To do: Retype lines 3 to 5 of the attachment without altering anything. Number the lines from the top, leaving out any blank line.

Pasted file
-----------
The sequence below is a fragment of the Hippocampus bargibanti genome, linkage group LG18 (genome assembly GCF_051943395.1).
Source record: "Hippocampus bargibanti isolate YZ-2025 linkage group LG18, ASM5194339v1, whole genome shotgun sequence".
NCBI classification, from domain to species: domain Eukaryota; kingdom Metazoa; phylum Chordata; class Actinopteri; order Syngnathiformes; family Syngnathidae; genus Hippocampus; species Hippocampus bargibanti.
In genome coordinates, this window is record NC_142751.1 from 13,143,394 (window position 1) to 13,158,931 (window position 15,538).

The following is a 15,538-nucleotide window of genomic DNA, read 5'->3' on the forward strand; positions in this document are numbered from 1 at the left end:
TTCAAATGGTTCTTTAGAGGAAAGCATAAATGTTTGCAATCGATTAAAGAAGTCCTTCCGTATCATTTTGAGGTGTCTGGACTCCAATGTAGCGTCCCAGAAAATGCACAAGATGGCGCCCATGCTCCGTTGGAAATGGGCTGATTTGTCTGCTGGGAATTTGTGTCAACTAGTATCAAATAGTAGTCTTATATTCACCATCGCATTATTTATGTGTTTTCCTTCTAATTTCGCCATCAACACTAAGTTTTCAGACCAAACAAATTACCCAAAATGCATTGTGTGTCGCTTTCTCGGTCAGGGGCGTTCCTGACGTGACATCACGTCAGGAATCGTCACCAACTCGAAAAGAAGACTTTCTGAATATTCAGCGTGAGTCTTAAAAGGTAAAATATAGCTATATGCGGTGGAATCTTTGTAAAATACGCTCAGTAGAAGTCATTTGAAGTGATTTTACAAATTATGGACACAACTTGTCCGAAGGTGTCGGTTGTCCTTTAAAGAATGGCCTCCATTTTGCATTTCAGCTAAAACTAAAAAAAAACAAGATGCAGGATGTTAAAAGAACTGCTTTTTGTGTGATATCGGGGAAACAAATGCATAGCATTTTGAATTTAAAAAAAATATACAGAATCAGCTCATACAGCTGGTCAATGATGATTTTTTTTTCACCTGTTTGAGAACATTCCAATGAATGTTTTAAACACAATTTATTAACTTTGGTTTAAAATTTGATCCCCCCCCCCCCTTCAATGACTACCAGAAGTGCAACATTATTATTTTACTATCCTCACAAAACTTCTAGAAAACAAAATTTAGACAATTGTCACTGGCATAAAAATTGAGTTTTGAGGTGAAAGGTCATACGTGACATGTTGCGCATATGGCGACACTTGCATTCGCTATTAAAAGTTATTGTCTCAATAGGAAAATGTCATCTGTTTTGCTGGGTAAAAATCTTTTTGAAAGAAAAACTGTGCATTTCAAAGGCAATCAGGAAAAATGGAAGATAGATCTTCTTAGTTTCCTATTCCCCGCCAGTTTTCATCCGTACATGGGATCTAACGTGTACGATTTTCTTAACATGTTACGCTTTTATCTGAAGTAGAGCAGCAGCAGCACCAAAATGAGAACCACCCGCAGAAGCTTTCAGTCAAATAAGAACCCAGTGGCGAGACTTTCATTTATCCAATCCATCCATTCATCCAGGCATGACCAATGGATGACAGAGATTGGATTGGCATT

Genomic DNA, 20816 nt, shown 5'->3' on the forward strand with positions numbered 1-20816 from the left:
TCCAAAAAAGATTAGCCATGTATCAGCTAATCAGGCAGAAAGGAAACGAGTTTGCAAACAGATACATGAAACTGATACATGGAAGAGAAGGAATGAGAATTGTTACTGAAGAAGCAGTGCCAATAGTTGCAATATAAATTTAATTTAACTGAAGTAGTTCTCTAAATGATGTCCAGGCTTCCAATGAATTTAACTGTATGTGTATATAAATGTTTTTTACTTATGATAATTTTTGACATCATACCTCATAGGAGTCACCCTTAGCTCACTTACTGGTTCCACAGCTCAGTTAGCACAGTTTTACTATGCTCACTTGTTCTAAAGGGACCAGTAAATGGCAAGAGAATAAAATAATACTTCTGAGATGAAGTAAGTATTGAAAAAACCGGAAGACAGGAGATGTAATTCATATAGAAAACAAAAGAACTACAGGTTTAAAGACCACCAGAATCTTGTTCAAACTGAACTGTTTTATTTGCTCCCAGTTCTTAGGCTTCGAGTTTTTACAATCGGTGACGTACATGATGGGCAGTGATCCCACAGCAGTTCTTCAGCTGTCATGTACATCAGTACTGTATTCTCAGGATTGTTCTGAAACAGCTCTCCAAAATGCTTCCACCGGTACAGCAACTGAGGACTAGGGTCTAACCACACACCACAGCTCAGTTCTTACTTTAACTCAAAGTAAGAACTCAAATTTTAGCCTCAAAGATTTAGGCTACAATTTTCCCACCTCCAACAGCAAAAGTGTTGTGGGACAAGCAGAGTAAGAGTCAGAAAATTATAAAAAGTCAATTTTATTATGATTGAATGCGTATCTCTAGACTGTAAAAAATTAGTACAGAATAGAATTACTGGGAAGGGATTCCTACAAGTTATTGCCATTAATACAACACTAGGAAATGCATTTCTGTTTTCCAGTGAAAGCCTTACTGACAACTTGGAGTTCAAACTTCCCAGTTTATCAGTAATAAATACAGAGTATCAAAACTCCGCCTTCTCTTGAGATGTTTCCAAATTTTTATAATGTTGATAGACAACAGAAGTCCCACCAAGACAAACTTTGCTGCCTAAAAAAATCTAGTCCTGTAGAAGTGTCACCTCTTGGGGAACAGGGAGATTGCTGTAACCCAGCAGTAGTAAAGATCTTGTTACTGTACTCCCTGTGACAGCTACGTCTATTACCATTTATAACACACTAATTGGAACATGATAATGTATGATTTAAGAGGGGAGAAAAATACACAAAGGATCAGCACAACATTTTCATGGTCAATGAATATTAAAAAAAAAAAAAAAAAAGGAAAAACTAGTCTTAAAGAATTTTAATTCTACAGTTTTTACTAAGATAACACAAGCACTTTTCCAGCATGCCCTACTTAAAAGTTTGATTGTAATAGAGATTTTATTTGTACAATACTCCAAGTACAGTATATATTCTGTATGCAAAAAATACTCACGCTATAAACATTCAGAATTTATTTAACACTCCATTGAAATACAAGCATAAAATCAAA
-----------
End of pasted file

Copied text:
NCBI classification, from domain to species: domain Eukaryota; kingdom Metazoa; phylum Chordata; class Actinopteri; order Syngnathiformes; family Syngnathidae; genus Hippocampus; species Hippocampus bargibanti.
In genome coordinates, this window is record NC_142751.1 from 13,143,394 (window position 1) to 13,158,931 (window position 15,538).

The following is a 15,538-nucleotide window of genomic DNA, read 5'->3' on the forward strand; positions in this document are numbered from 1 at the left end: